The recent Florida school shooting is spurring the Democratic gubernatorial field to press for new firearms restrictions, looking to draw a contrast with Republican Gov. Greg Abbott’s response to the massacre — and touching on a sensitive subject in gun-loving Texas.
Democratic hopeful Andrew White was the most outspoken Monday, traveling to Austin to meet with local members of Moms Demand Action, a national group pushing for laws to prevent gun violence. Speaking with reporters while being flanked by the moms afterward, White invoked recent remarks from Emma Gonzalez, a survivor of the shooting earlier this month at the Parkland, Florida, high school that left 17 people dead.
“Today I call BS on Gov. Abbott,” White said. “I call BS because you can support the Second Amendment and also support common-sense gun safety legislation. I call BS because the governor is in charge of the safety of 5 million school kids in Texas, and yet he’s too afraid to do anything about it because he’s protecting his A-plus NRA rating.”
White went on to call on Abbott to convene an “emergency special session to pass common-sense gun safety legislation.” He specifically proposed instituting universal background checks and banning large-capacity magazines. In response to reporters’ questions, he also voiced support for raising the age to buy an assault rifle from 18 to 21 and banning bump stocks, devices that make it easier to fire rounds more rapidly.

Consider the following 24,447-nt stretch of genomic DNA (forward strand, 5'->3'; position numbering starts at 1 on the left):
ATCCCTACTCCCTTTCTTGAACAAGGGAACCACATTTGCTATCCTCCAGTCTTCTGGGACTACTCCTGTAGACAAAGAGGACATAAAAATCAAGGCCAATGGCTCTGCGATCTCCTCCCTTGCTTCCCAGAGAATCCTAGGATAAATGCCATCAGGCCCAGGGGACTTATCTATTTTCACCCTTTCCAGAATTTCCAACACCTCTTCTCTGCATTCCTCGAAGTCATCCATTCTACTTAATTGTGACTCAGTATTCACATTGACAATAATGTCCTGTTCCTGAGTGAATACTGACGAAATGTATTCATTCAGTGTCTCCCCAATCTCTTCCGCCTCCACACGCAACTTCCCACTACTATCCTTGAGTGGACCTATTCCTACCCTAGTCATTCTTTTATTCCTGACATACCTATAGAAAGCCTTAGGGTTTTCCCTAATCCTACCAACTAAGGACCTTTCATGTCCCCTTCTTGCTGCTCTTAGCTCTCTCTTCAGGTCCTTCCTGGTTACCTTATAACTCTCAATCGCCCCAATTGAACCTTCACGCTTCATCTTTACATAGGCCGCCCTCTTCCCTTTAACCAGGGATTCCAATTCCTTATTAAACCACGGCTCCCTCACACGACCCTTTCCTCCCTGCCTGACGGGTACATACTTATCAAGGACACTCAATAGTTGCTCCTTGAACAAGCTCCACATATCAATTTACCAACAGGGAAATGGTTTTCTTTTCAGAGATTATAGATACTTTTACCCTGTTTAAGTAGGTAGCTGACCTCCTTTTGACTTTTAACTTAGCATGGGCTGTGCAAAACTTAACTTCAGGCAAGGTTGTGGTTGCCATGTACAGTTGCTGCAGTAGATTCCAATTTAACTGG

In a statement following White’s appearance in Austin, primary rival Lupe Valdez called for a “comprehensive approach to gun violence, instead of a reactive approach.” Valdez, the former Dallas County sheriff, echoed the need for universal background checks and a ban on high-capacity magazines, calling them “common-sense efforts we must take now.”
I approve of this, of course – I’d go further if it were up to me, but I don’t claim to be representative. It’s hard to say how well proposals like these would go over – polling can be tricky, though universal background checks are usually popular. As an election issue, especially in a year like this, the better question to ask is whether espousing these positions will drive more supporters to the polls or more opponents. This sure seems like a good year to be optimistic about the former, but who knows? The Chron has more.